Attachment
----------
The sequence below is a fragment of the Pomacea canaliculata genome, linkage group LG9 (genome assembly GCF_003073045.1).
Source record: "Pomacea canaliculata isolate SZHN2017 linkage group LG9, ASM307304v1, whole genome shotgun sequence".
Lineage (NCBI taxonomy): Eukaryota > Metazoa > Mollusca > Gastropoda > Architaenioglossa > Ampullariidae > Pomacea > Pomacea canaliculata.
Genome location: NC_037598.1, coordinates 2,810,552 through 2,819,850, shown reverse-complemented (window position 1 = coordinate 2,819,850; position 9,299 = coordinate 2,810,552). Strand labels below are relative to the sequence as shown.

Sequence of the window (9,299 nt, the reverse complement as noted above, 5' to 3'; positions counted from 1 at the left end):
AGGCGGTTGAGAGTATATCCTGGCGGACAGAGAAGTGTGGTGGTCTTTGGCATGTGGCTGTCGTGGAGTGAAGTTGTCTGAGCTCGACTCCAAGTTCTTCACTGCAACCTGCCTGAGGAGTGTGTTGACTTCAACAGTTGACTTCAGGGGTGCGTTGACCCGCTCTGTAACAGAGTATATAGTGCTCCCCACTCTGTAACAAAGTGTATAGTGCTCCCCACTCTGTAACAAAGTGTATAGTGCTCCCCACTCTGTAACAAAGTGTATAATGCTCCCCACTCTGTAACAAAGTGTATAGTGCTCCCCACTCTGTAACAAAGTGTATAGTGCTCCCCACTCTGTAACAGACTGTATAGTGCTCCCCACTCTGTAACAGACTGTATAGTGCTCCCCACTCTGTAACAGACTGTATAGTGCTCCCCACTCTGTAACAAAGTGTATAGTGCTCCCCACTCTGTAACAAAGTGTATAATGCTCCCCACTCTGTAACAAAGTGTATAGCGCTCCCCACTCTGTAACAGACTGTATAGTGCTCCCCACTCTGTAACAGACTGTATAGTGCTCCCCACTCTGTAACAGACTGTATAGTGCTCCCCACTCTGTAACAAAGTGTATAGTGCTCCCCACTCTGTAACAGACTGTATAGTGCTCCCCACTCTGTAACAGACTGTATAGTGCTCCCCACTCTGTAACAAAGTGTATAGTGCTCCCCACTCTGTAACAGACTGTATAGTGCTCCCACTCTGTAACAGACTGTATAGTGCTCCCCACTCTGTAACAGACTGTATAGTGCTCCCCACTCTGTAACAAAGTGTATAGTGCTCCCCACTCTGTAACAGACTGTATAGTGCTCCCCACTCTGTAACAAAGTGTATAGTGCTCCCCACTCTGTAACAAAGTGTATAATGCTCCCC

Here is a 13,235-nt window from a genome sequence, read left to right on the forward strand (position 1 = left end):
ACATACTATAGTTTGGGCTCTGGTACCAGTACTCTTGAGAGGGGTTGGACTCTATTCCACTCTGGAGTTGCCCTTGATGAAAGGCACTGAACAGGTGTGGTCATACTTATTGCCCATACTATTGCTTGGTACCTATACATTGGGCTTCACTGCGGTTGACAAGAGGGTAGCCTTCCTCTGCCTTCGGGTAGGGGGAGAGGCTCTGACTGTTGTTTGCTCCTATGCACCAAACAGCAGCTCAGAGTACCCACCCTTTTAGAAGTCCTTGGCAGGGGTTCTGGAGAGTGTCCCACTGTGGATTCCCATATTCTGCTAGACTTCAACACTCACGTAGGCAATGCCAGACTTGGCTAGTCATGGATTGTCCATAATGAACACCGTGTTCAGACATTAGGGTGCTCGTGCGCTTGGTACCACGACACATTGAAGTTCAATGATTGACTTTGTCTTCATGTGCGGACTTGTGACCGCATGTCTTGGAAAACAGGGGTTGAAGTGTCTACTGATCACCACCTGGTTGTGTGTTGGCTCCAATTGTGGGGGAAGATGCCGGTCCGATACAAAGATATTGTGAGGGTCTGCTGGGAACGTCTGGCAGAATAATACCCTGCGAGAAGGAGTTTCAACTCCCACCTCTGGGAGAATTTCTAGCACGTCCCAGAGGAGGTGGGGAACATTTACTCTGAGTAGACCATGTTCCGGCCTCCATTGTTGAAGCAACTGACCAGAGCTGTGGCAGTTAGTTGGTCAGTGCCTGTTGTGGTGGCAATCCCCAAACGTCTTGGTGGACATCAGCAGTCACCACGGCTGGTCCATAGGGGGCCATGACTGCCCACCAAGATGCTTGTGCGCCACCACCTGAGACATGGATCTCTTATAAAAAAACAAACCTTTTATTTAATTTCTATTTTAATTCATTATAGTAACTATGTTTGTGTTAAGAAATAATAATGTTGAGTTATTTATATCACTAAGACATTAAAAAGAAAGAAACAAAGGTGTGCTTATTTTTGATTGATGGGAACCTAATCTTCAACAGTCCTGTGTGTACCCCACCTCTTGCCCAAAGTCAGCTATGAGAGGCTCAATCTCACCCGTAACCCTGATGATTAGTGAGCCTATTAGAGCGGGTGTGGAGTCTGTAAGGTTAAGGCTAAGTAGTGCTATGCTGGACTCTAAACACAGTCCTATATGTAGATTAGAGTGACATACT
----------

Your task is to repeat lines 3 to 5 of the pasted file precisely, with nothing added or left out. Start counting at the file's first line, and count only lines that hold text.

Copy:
Lineage (NCBI taxonomy): Eukaryota > Metazoa > Mollusca > Gastropoda > Architaenioglossa > Ampullariidae > Pomacea > Pomacea canaliculata.
Genome location: NC_037598.1, coordinates 2,810,552 through 2,819,850, shown reverse-complemented (window position 1 = coordinate 2,819,850; position 9,299 = coordinate 2,810,552). Strand labels below are relative to the sequence as shown.

Sequence of the window (9,299 nt, the reverse complement as noted above, 5' to 3'; positions counted from 1 at the left end):